For one thing, how do we know where a site’s servers are located when we visit a site? With the advent of cloud computing, even the services themselves may not know where the servers hosting their site are located. So on the internet, personal-jurisdiction requirements are obliterated.
That’s not to mention the small matter of whether the “network investigative technique” used by the FBI to nab the suspects constituted malware since it placed software on the suspects’ computers without their knowledge or permission; the court ruled that NIT is not malware.
Is privacy still a ‘fundamental right’?
The U.S. Supreme Court has recognized certain fundamental rights under the Constitution that require the highest level of protection from government encroachment. Some of these rights are “enumerated,” or stated explicitly, while others are “implied” via the Supreme Court’s interpretation of the Constitution. The protections in the Bill of Rights and elsewhere in the Constitution apply to the federal government, and most have been extended to apply to the states by the Fourteenth Amendment.
Fundamental rights include freedom of religion, freedom of speech, freedom of association, due process, equal protection, the right to vote, the right to bear arms, the right to travel, the right to marry and have a family, and the right to privacy. With a few noteworthy exceptions, any law or regulation that impairs one or more of these rights is subject to strict scrutiny by the courts: It must be necessary to achieve a compelling government purpose, it must be narrowly tailored to that purpose, and there must be no less-restrictive alternatives available. The burden is on the government to prove that the law passes the strict-scrutiny test.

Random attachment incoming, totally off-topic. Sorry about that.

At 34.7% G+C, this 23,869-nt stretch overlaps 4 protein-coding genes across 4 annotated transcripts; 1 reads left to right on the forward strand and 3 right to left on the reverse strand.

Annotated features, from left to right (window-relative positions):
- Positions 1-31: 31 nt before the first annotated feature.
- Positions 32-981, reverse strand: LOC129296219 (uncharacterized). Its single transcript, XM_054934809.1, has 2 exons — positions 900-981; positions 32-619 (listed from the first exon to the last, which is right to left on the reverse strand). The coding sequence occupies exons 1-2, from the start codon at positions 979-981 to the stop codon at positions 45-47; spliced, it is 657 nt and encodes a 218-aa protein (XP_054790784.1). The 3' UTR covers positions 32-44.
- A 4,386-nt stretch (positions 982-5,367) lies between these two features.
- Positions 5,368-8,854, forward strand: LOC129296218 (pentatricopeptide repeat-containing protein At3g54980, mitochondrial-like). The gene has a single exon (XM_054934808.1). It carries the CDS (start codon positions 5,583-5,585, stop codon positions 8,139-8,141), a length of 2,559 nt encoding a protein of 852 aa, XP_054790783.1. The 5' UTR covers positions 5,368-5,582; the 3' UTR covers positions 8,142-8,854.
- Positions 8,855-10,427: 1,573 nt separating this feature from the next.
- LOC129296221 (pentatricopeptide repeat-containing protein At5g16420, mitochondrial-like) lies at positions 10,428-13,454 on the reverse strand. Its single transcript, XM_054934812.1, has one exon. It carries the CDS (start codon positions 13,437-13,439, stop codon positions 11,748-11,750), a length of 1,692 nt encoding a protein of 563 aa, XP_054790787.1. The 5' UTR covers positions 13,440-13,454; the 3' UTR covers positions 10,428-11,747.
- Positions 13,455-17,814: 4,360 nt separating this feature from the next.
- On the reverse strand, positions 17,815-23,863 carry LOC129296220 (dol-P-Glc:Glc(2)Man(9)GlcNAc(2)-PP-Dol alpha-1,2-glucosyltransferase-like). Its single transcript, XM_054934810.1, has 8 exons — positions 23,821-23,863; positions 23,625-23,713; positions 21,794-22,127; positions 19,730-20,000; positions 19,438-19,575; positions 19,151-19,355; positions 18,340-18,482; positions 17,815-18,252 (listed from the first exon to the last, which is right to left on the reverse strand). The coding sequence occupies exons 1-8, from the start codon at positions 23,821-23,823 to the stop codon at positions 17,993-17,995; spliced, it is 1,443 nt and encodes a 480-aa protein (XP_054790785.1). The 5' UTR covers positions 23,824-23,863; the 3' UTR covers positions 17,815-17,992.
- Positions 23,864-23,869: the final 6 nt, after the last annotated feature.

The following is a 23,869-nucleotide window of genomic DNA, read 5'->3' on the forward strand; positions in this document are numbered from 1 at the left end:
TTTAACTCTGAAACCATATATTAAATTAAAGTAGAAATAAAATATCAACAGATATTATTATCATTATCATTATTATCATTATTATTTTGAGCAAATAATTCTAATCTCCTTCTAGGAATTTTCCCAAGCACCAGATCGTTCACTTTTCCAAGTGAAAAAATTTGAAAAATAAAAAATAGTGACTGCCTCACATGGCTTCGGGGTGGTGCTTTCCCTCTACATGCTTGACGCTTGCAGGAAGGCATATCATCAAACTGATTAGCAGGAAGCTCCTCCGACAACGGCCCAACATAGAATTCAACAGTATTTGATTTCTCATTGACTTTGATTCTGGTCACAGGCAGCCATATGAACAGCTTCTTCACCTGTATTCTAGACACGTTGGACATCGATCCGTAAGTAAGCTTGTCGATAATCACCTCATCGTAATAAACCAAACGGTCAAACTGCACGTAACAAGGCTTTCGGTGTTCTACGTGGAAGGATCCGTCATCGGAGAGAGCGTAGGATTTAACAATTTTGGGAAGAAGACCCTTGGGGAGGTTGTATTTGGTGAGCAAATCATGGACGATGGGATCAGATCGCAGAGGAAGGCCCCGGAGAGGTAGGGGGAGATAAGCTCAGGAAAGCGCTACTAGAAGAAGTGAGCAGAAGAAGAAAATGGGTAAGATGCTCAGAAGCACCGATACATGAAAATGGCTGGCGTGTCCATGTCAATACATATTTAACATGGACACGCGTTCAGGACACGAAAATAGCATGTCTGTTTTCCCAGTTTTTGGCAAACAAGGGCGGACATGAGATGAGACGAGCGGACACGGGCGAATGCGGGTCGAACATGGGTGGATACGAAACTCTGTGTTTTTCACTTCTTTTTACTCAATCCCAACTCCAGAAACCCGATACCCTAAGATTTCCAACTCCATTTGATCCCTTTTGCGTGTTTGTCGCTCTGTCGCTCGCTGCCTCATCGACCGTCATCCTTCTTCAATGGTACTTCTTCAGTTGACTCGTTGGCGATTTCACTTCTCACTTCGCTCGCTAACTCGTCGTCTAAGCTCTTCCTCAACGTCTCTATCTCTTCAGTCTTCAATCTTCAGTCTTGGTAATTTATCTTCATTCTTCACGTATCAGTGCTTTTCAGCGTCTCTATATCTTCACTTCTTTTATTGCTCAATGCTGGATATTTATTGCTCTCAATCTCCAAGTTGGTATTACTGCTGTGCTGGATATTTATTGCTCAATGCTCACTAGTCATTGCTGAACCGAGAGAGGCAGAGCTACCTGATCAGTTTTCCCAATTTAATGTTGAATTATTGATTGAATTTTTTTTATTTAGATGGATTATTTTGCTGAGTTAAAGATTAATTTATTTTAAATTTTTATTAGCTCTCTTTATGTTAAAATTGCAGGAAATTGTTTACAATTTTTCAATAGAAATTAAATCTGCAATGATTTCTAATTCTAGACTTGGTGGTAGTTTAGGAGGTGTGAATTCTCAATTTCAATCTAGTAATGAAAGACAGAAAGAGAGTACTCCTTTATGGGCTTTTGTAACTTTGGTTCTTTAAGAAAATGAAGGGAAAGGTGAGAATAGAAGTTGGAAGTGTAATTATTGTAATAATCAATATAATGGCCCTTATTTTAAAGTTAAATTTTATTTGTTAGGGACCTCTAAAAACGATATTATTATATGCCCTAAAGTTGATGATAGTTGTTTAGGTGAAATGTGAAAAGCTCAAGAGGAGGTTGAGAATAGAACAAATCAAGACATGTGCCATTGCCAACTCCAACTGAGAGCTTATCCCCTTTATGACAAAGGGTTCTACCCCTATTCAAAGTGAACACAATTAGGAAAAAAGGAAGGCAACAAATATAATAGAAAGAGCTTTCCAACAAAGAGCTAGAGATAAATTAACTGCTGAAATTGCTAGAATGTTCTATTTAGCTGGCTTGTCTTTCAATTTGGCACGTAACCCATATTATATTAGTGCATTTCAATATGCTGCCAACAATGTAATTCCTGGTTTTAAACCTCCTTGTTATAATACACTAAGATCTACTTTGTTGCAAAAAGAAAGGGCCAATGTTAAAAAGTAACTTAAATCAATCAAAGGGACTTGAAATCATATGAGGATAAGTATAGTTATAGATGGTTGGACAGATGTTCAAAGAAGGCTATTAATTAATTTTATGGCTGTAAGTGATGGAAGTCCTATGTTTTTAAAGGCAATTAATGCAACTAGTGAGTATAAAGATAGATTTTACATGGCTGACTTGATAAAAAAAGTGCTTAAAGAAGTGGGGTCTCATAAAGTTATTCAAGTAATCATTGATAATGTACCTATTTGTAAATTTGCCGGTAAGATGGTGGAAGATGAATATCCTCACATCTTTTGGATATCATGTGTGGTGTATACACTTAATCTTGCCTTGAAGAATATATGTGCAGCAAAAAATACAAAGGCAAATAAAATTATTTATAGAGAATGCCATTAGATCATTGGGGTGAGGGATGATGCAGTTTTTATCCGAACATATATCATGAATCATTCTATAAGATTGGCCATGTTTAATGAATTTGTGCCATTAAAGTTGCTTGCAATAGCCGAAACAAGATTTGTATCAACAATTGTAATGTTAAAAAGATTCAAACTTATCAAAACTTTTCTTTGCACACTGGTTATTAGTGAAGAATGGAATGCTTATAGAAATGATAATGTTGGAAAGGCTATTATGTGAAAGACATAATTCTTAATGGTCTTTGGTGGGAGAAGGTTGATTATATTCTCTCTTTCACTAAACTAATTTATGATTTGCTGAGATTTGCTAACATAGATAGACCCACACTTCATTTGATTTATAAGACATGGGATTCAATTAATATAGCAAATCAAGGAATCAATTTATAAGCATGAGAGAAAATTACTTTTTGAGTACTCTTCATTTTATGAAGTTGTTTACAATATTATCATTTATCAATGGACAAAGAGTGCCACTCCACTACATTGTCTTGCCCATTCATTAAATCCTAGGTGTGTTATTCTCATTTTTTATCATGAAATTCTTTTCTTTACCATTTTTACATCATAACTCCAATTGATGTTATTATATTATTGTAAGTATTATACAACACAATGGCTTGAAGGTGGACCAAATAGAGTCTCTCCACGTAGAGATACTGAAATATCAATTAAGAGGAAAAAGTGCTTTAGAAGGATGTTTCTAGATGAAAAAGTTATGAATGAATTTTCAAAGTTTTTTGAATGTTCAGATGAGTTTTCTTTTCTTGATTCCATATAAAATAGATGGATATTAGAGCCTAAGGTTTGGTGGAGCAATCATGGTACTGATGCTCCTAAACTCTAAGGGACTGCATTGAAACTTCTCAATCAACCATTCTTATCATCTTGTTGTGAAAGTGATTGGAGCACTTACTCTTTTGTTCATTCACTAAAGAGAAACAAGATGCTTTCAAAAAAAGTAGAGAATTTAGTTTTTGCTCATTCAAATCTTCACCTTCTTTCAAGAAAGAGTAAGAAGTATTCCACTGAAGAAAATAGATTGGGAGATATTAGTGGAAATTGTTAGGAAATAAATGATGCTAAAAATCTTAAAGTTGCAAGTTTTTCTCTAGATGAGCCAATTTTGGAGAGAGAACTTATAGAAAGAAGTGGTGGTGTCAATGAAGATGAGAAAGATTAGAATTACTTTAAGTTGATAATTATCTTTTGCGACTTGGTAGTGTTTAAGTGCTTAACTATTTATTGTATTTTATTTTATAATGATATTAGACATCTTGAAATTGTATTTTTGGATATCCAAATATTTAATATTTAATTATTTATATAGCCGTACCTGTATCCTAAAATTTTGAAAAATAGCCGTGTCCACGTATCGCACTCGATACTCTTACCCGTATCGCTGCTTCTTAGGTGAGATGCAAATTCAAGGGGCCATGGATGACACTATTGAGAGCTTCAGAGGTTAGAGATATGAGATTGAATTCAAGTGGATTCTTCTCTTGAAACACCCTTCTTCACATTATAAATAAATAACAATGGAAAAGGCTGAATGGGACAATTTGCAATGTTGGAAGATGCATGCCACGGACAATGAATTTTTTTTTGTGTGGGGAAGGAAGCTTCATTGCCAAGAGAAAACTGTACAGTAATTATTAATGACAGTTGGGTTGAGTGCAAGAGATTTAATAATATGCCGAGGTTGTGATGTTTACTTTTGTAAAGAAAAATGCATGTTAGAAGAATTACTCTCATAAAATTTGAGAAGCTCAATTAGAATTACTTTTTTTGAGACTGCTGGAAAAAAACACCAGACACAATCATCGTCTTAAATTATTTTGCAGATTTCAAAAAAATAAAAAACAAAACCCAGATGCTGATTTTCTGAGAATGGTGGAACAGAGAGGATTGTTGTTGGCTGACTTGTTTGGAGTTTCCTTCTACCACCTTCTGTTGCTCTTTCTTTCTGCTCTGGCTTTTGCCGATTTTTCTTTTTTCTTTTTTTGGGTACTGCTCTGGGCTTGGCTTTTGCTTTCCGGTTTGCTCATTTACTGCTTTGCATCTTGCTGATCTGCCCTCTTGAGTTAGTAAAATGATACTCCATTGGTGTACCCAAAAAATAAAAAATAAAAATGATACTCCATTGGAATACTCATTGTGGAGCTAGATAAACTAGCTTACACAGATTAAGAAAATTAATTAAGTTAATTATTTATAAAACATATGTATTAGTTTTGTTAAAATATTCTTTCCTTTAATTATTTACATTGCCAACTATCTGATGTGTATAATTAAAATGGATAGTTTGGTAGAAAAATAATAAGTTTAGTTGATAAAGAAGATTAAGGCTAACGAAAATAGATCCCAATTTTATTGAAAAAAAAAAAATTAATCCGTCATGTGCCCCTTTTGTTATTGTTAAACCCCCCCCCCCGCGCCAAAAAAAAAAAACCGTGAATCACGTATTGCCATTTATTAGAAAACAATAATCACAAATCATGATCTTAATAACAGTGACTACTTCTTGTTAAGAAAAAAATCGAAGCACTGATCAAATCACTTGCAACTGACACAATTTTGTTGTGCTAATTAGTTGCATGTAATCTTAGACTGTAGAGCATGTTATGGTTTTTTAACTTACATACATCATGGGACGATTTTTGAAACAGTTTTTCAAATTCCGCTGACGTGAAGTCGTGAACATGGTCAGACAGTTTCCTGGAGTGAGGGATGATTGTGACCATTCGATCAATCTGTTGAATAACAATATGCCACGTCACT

While a right to privacy is not enumerated in the Constitution, it is implied in the First Amendment’s protection of religious beliefs, the Third Amendment’s prohibition against the government invading people’s homes to house soldiers, the Fourth Amendment’s protection against unreasonable searches and seizures, and the Fifth Amendment’s protection against self-incrimination. The Ninth Amendment makes it clear that the framers intended to protect other “rights retained by the people” that aren’t explicitly defined in the Constitution.
Protecting against non-governmental threats to our privacy
Of course, the constitutional protections apply only to “state actors,” which means the government and those operating as government surrogates. The threats to our privacy extend beyond law enforcement and other government actions. How are we protected from privacy invasions by businesses operating on the internet? These entities have access to just as much personal information as the government, and in many cases private companies collect and share even more sensitive information about us than the government does.
Practically speaking, we have no control over the personal information that sites collect, sell, and otherwise reuse. Our only option is not to use the services. In reality, not using the internet is nearly impossible. Many essential government and business services are now available only online. For example, my local credit union recently discontinued its telephone-banking service. Now my options are to visit the credit union’s site, or go in person to one of its branch offices.
Here’s a rundown of some resources with information on protecting your online privacy: